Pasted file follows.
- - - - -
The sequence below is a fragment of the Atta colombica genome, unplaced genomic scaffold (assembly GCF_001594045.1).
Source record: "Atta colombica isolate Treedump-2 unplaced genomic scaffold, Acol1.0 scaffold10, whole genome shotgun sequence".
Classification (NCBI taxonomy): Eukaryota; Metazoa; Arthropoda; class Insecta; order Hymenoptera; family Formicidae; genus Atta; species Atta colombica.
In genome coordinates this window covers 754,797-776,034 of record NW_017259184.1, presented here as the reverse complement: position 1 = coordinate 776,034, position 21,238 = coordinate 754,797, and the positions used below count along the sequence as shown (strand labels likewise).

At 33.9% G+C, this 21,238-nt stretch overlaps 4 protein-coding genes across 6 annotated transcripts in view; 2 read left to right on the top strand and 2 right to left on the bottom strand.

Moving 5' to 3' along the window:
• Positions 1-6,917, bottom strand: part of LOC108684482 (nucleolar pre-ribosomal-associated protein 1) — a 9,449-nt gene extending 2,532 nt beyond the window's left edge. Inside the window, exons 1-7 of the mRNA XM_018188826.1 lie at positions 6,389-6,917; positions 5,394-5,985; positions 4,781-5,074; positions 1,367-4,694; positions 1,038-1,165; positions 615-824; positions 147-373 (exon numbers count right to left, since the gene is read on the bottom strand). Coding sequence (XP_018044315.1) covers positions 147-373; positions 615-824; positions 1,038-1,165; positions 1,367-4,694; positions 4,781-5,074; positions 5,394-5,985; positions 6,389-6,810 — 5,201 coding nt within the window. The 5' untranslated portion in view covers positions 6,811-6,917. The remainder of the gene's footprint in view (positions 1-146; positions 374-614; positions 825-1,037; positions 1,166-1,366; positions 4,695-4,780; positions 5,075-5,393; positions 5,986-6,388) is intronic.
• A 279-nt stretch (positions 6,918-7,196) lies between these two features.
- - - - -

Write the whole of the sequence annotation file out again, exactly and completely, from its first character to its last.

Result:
The sequence below is a fragment of the Atta colombica genome, unplaced genomic scaffold (assembly GCF_001594045.1).
Source record: "Atta colombica isolate Treedump-2 unplaced genomic scaffold, Acol1.0 scaffold10, whole genome shotgun sequence".
Classification (NCBI taxonomy): Eukaryota; Metazoa; Arthropoda; class Insecta; order Hymenoptera; family Formicidae; genus Atta; species Atta colombica.
In genome coordinates this window covers 754,797-776,034 of record NW_017259184.1, presented here as the reverse complement: position 1 = coordinate 776,034, position 21,238 = coordinate 754,797, and the positions used below count along the sequence as shown (strand labels likewise).

At 33.9% G+C, this 21,238-nt stretch overlaps 4 protein-coding genes across 6 annotated transcripts in view; 2 read left to right on the top strand and 2 right to left on the bottom strand.

Moving 5' to 3' along the window:
• Positions 1-6,917, bottom strand: part of LOC108684482 (nucleolar pre-ribosomal-associated protein 1) — a 9,449-nt gene extending 2,532 nt beyond the window's left edge. Inside the window, exons 1-7 of the mRNA XM_018188826.1 lie at positions 6,389-6,917; positions 5,394-5,985; positions 4,781-5,074; positions 1,367-4,694; positions 1,038-1,165; positions 615-824; positions 147-373 (exon numbers count right to left, since the gene is read on the bottom strand). Coding sequence (XP_018044315.1) covers positions 147-373; positions 615-824; positions 1,038-1,165; positions 1,367-4,694; positions 4,781-5,074; positions 5,394-5,985; positions 6,389-6,810 — 5,201 coding nt within the window. The 5' untranslated portion in view covers positions 6,811-6,917. The remainder of the gene's footprint in view (positions 1-146; positions 374-614; positions 825-1,037; positions 1,166-1,366; positions 4,695-4,780; positions 5,075-5,393; positions 5,986-6,388) is intronic.
• A 279-nt stretch (positions 6,918-7,196) lies between these two features.